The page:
Engineering managers who are successful typically possess a combination of qualities that enable them to excel in their roles. These include being lifelong learners, having strong communication skills, and being adept problem solvers. However, these attributes only scratch the surface. Jean Hsu, who has held engineering positions at both Google and Medium, and is currently the Vice President of Engineering at Range, has stated that an effective engineering manager must possess a wide range of skills and capabilities that go beyond just these three attributes.
Hsu discusses the characteristics of effective engineering managers in this blog post.
Focusing one’s efforts where they will have the most effect
As an engineering manager, it is essential to prioritise tasks that will be most beneficial to the company. According to Hsu, “there is a multitude of things that must be done at the start of any business.” Therefore, it is imperative to assess where one can be the most productive and develop their skills while still considering other factors. For instance, when Hsu first started at Range, he divided his work between developing the internal codebase and other tasks. Nevertheless, he soon recognised that this was not the best way to use his time and instead, he should focus on tasks like increasing the customer base, utilising technical leaders’ networks, and bringing them to Range.
Hsu emphasises that when working on a leadership team, there are not many structures in place to foster creative thinking. As a result, people tend to act in accordance with what they think is best for the organisation. She believes that it is a collective of different initiatives taken on by those who are trying to bring about positive change. Consequently, she believes that it is essential to be able to find a way to help the organisation and still fulfil one’s own targets.
Able to tolerate ambiguity
As an engineering manager at Mia, Hsu was faced with a situation in which her team was not performing up to expectations. At first, Hsu felt stress and was overwhelmed by the uncertainty of the situation. Nevertheless, she was able to reframe her perspective and approach the challenge with enthusiasm and confidence. With this new outlook, Hsu was able to tackle the unknowns and eventually turn the team around.
As a result, she believes it is critical to seek out scenarios that give the appropriate learning curve for dealing with challenges in the future.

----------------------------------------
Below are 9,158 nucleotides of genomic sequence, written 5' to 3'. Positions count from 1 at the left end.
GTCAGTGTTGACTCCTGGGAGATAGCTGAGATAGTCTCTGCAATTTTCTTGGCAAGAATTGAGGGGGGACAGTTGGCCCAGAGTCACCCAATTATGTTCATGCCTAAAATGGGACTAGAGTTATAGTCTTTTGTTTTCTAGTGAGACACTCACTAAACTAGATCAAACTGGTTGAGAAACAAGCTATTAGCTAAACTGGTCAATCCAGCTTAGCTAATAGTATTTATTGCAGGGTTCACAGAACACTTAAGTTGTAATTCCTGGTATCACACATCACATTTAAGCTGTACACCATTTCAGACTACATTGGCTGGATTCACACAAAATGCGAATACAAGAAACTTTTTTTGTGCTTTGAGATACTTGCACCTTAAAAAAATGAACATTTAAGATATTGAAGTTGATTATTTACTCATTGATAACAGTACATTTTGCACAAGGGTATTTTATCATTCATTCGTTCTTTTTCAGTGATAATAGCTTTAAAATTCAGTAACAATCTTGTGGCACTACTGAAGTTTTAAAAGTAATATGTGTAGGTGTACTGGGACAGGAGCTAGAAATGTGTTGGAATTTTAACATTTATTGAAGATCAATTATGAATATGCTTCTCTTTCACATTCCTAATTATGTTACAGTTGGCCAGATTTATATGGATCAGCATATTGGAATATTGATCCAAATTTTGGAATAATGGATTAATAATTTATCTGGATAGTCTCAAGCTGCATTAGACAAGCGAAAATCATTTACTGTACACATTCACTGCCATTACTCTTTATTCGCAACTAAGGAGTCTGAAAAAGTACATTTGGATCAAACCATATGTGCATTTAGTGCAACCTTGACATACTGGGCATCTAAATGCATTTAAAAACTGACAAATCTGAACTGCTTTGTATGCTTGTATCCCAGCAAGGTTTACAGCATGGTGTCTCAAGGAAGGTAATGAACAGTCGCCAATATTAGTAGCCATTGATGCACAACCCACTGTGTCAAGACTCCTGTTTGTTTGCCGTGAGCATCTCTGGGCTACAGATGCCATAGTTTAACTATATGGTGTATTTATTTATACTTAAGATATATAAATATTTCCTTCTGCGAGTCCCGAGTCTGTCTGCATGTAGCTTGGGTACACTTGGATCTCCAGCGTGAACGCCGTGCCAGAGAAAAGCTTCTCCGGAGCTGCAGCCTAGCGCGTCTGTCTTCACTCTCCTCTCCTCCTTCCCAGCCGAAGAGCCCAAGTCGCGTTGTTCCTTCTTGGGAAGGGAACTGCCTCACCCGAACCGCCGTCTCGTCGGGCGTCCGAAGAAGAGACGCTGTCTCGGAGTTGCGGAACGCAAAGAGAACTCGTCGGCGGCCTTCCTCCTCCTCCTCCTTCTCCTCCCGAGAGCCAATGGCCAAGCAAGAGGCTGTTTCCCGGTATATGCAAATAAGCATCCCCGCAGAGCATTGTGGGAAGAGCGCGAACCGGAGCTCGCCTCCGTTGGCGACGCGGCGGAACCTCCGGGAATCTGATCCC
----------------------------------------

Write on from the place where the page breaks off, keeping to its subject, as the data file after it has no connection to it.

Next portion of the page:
Hsu stresses that engineering managers must be cognizant of their capabilities and limitations, and that uncertainty is an inevitable part of life. She advises that the best way to manage this is to focus on the controllable elements and have faith in one’s own ability to overcome any challenges that may arise. Additionally, having a well-defined plan to guide both oneself and one’s team will demonstrate a capacity to grapple with uncertainty. Ultimately, Hsu maintains that by being mindful of what one can and cannot do, it is possible to handle any unexpected circumstances.
Teammates getting ready for the future
Engineering managers must take the time to understand what their workers want not just from their current role, but from their career as a whole. When she joined Range, Hsu informed the engineers that, while she was delighted to be there, eventually they all would move on. Furthermore, she asked them to consider what they would be interested in working on and how their time at Range could be best used. This exercise enabled her to gain further insight into their interests, and what they wanted to focus on.
Sara suggests that some individuals may opt for a more conventional management pathway, such as a staff engineer, for various reasons. To ensure that these individuals are given the opportunity to pursue the career of their choice, it is important to gain an understanding of what attracts them to this particular professional route.
Providing a better work-life balance for workers
Engineers must continually strive to ensure their teams are able to achieve a healthy work-life balance. According to Hsu, when organisations begin to implement a remote-first culture, there will be considerable changes in their talent pool. “Employees will be drawn to organisations that have a robust framework in place which allows for both working from the office and remotely to be done effortlessly.” She goes on to say that, “In the wake of the pandemic, many people, myself included, are looking for a good balance between work and life, that can be achieved through hybrid working possibilities.
According to her, engineers are able to increase their output when working from a distance, as the nature of the job allows for a back-and-forth dialogue to take place asynchronously. Engineering managers, on the other hand, must be aware of the regulations that affect both the organisation and the morale and efficiency of their employees. It is only through this understanding that they will be able to retain and recruit talented personnel.
Engineering managers who demonstrate excellent performance possess an action-oriented attitude towards their tasks. They strive not only to get the job done, but also to ensure that the correct approach is taken. They are capable of forming a vision and expressing expectations clearly. Furthermore, as Hsu has noted, these outstanding engineering managers are attentive to their team members’ issues, and work diligently to create an environment of collaboration.
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